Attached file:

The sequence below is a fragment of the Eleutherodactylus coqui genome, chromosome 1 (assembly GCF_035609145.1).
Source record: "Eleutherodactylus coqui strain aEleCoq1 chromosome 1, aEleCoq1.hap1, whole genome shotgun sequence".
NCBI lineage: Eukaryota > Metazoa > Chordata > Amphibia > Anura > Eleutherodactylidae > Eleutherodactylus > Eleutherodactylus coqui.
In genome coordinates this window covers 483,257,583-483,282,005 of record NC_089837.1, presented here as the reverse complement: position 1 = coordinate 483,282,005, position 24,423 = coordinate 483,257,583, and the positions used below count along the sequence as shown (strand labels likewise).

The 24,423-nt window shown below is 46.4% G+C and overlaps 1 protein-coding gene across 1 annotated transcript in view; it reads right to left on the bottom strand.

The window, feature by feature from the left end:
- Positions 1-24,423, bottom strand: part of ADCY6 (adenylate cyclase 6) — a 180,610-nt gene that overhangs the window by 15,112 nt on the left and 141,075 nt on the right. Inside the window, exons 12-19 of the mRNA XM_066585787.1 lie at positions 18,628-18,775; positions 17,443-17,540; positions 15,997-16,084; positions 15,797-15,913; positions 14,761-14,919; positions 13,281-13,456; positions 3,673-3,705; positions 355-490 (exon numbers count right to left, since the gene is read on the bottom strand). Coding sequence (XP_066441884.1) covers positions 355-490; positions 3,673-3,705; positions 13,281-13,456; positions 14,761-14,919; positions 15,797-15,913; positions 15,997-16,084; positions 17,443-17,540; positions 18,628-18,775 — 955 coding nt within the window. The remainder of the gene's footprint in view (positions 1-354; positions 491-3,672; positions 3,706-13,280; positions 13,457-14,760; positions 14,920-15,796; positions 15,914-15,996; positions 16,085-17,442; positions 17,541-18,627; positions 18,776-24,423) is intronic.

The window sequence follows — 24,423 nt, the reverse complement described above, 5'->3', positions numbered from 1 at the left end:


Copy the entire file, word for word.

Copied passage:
The sequence below is a fragment of the Eleutherodactylus coqui genome, chromosome 1 (assembly GCF_035609145.1).
Source record: "Eleutherodactylus coqui strain aEleCoq1 chromosome 1, aEleCoq1.hap1, whole genome shotgun sequence".
NCBI lineage: Eukaryota > Metazoa > Chordata > Amphibia > Anura > Eleutherodactylidae > Eleutherodactylus > Eleutherodactylus coqui.
In genome coordinates this window covers 483,257,583-483,282,005 of record NC_089837.1, presented here as the reverse complement: position 1 = coordinate 483,282,005, position 24,423 = coordinate 483,257,583, and the positions used below count along the sequence as shown (strand labels likewise).

The 24,423-nt window shown below is 46.4% G+C and overlaps 1 protein-coding gene across 1 annotated transcript in view; it reads right to left on the bottom strand.

The window, feature by feature from the left end:
- Positions 1-24,423, bottom strand: part of ADCY6 (adenylate cyclase 6) — a 180,610-nt gene that overhangs the window by 15,112 nt on the left and 141,075 nt on the right. Inside the window, exons 12-19 of the mRNA XM_066585787.1 lie at positions 18,628-18,775; positions 17,443-17,540; positions 15,997-16,084; positions 15,797-15,913; positions 14,761-14,919; positions 13,281-13,456; positions 3,673-3,705; positions 355-490 (exon numbers count right to left, since the gene is read on the bottom strand). Coding sequence (XP_066441884.1) covers positions 355-490; positions 3,673-3,705; positions 13,281-13,456; positions 14,761-14,919; positions 15,797-15,913; positions 15,997-16,084; positions 17,443-17,540; positions 18,628-18,775 — 955 coding nt within the window. The remainder of the gene's footprint in view (positions 1-354; positions 491-3,672; positions 3,706-13,280; positions 13,457-14,760; positions 14,920-15,796; positions 15,914-15,996; positions 16,085-17,442; positions 17,541-18,627; positions 18,776-24,423) is intronic.

The window sequence follows — 24,423 nt, the reverse complement described above, 5'->3', positions numbered from 1 at the left end: